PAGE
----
Home » Trying to Give Great Service is NOT the Same as Actually Doing It

Trying to Give Great Service is NOT the Same as Actually Doing It

Ever have that experience where you know what someone is trying to do, but they just keep missing the mark? You want to give them points for trying, but close only counts in horseshoes, hand grenades, and atom bombs.

I had that experience last week at a Barnes & Noble store.

The store was having a sale. Several tables right inside the front door and up that middle aisle were clearly marked 50% off. A few tables on either side had new releases at 20% off. The staff was obviously pumped up for the sale.

I was greeted at the door by an associate who thanked me for coming in (good so far). She excitedly told me all about the sale (also good). But then she committed the one blunder too many sales associates do. She asked me,

“Is there anything I can help you find?”

I was just inside the door. My eyes had barely adjusted from the sunlight to the interior lights. I was greeted and told to browse all these tables for great deals. But before I could even approach the first table I was asked to stop browsing and start finding the item I came in to buy.

The problem with asking, “Is there anything I can help you find?” is it is the first cousin of, “Can I help you?” It causes a knee-jerk reaction that caused me to say, “No thanks, I’m just here to browse.”

Let me repeat that in case it wasn’t clear …

I just told a sales clerk out loud that I did NOT plan to buy anything, I only came in to browse.

I reinforced it in her ears and in my mind. I took buying off the table before I even began browsing.

Obviously the gal was trying to be helpful. In her mind she was giving me awesome customer service. The greeting and mentioning the sales table were a good start, but then she ruined it with a deal-killing question.

Worse yet, she didn’t realize she was asking this of a guy. When guys shop, once we get what we came for, we’re out of there. Browsing comes to a complete halt once we get what we wanted.

It would have been better if she left me to browse after mentioning the sale and then approached me later. Give me a moment to catch my breath and take in my surroundings. Give me a moment to plan a course of action. Give me a moment to collect my own thoughts.

Instead she pounced and turned me into a liar or a non-shopper—neither of which are good.

It wasn’t just her. Four times over the next ten minutes I had associates approach me and ask if I was finding everything okay. It was getting creepy. I almost wanted to walk away from the sale tables just to get away from them.

One even asked me if I wanted him to price out the book in my hand. It was clearly marked with the price, and the sign clearly said 50% off marked price. (I was in a bookstore so you would think he would assume I could read and do the simple math?)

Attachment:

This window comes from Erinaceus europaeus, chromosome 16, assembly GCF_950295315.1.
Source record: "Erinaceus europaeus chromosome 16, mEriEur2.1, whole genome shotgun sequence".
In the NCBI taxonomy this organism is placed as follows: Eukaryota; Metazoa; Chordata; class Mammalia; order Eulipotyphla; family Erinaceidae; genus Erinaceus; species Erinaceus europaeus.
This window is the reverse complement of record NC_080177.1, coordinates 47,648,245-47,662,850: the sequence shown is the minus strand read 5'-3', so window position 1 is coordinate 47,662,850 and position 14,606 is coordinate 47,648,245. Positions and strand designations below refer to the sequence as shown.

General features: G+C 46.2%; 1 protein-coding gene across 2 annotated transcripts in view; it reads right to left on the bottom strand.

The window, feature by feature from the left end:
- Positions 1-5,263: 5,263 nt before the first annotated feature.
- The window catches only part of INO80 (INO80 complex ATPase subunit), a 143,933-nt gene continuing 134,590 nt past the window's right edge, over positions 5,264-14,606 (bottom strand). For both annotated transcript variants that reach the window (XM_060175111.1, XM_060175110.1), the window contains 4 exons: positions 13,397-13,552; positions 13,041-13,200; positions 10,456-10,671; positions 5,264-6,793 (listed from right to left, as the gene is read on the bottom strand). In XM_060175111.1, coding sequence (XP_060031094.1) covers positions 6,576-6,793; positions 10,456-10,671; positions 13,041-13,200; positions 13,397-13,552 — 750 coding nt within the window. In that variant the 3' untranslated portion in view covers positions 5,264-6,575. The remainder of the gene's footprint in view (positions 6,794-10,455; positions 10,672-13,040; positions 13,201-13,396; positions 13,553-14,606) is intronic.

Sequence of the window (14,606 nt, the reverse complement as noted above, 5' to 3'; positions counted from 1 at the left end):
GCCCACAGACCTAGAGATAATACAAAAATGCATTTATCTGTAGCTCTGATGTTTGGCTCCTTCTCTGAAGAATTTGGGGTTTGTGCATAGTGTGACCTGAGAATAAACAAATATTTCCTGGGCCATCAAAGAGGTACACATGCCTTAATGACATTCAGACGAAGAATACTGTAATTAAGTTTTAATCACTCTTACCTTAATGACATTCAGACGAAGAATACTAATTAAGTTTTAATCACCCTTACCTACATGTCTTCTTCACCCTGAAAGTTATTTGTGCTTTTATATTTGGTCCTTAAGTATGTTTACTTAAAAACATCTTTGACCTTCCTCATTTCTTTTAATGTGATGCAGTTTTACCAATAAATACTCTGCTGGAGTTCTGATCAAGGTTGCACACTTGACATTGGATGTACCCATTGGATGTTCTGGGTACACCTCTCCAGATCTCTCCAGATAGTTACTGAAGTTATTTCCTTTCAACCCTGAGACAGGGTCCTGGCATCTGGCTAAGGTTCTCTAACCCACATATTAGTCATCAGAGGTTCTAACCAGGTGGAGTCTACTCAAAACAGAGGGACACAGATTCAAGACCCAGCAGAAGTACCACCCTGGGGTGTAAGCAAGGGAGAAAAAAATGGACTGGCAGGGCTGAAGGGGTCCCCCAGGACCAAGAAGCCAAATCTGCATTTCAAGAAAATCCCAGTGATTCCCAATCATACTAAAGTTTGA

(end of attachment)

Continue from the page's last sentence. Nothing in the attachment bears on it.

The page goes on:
In their minds, these associates were thinking they were giving me great customer service. Instead they were creeping me out. I knew it was a direction from above, too, because the manager approached me not once but twice with, “Are you finding everything okay?”

A LITTLE FOREPLAY FIRST

Here is where they were missing the boat. The first gal notwithstanding, the others all approached me while I was perusing the sale tables. That isn’t where I would expect to find what I came in to buy, so it wasn’t even an appropriate question there. The question would make more sense if I was scanning titles in a particular section.

Even then it would have been better if they first asked a question or said something to engage me in conversation. They could have used phrases like:

  • Who’s your favorite author?
  • What are you reading currently?
  • I see you were looking at a spy novel. Have you read the Red Sparrow trilogy?

I would have answered those questions. We would have had a dialogue, a conversation, the beginning of a relationship. I would have felt they were actually interested in my reading habits.

I would have believed they could do more than just point me to an item I already knew I wanted.

Isn’t that the point of selling? Isn’t your job to gain the trust of the customer and then help her solve problems? Anyone can lead a customer to a product they already knew they wanted. A true salesperson shows you the stuff you didn’t yet know you absolutely had to own.

You’ll never get there asking, “Are you finding everything okay?”

-Phil Wrzesinski
www.PhilsForum.com

PS I applaud them for trying. Unfortunately, without proper sales training, they’ll try this for several weeks, see no improvement and probably fall back into their old habits. Worse yet, they’ll think approaching the customer is overrated and pooh-pooh any further suggestions otherwise. “We tried that and it didn’t work.”

PPS I did actually engage the fifth time I was asked if I was finding everything. I told the guy they didn’t have my favorite game in stock. He asked which one? I told him Honga, one of the HABA games I sell. (It really is my favorite right now.) He looked it up and is going to bring a couple in now. So at least I got that out of the experience.

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